Larry Mason was born on July 25, 1936, in Missouri. He enlisted in the Aviation Cadet Program of the U.S. Air Force on May 26, 1958, and was commissioned a 2d Lt and awarded his pilot wings on September 1, 1959. Capt Mason served as an active duty Air Force pilot from September 1, 1959, to August 16, 1966, during which time he flew combat missions as a B-57 Canberra tactical bomber pilot with the 8th Tactical Bomber Squadron at Clark AB in the Philippines, and deployed to South Vietnam, from October 1965 to July 1966. He served in the Air Force Reserve from August 17, 1966, to February 9, 1967, and then with the Michigan Air National Guard, from February 10, 1967, to February 6, 1968. Col Mason then returned to the Air Force Reserve, where he flew transports with the 13th Military Airlift Support Squadron at McChord AFB, Washington, from February 7, 1968, to June 1972, and then assigned to the 9001st Air Reserve Squadron at Lowry AFB, Colorado, from June 1972 until his retirement on February 1, 1983.
His Air Force Cross Citation reads:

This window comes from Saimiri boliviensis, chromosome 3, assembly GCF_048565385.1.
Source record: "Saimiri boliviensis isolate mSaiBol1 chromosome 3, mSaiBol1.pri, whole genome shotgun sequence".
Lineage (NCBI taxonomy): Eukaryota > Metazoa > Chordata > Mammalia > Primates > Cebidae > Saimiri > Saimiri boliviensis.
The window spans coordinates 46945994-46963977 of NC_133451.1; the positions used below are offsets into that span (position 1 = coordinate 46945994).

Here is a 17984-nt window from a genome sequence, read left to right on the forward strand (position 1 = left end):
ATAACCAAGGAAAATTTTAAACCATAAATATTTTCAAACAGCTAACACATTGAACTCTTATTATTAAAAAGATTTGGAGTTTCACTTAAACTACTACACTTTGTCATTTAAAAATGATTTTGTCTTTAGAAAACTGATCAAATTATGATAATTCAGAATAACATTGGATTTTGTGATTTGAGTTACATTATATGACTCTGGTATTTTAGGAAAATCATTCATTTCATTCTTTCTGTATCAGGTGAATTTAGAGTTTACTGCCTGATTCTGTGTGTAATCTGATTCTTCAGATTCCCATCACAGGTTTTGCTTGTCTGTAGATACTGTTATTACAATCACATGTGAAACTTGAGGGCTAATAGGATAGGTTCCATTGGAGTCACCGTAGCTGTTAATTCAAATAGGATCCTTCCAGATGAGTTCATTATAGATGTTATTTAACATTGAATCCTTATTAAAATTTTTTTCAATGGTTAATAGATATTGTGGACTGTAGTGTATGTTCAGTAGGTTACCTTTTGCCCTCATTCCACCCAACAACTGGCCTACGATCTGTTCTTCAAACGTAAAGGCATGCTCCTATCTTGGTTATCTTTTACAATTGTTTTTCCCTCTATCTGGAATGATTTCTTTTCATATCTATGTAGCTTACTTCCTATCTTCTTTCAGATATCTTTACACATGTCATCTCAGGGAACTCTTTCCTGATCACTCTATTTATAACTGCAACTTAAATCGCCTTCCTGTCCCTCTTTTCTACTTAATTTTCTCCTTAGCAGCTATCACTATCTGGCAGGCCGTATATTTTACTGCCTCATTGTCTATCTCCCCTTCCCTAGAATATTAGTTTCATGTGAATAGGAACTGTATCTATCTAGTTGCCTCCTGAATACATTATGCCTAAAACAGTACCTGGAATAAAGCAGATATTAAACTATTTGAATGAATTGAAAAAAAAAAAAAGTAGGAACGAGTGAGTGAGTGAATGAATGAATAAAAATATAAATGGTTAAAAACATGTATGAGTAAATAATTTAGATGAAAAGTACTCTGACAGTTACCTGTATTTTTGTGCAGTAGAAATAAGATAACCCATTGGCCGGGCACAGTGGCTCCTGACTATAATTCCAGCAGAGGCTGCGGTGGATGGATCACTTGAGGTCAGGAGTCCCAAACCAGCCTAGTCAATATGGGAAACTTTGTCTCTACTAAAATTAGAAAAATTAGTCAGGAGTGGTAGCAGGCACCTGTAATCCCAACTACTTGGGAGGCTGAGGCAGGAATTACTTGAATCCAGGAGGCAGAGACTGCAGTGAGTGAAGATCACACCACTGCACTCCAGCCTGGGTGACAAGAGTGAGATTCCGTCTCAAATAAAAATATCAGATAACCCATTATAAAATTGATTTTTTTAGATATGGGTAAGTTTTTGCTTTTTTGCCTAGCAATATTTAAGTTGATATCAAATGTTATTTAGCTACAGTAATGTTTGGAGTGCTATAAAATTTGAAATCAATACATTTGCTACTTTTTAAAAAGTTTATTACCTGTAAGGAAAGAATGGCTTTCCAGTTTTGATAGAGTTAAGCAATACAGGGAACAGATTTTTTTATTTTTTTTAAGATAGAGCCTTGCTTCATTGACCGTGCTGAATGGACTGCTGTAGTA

The President of the United States of America, authorized by Title 10, Section 8742, United States Code, takes pleasure in presenting the Air Force Cross to Captain Larry B. Mason, United States Air Force, for extraordinary heroism in connection with military operations against an opposing armed force as an Aircraft Commander of a B-57 tactical jet bomber of the 8th Tactical Bomber Squadron, Clark Air Base, Philippine Islands, in action on 15 March 1966. On that date, while attacking a heavily defended target, Captain Mason's aircraft was hit repeatedly by 57-mm. and 37-mm. shells which set fire to the right engine and created extreme vibration in the left engine. One shell exploded in the rear cockpit, wounding the navigator and severing a section of wiring which deprived the crew of most electrical power. Wind, blasting through a large hole in the fuselage, scattered dirt and debris around the cockpit temporarily blinding Captain Mason. As he regained his sight, he realized that a safe bailout could not be affected because of the wounded navigator's condition. With one engine shut down and the other on fire, and with approximately 30 square feet of surface missing from the right wing, Captain Mason, with complete disregard for his own personal safety, attempted the return flight to his home base. Flight conditions were further hampered by inoperative radios, no hydraulic pressure or oxygen, severe airframe vibration, and no indication of gear position or fuel level. Through outstanding airmanship, he piloted his crippled aircraft to a safe landing in friendly territory. By his extraordinary heroism, superb airmanship, and aggressiveness in the face of the enemy, Captain Mason reflected the highest credit upon himself and the United States Air Force.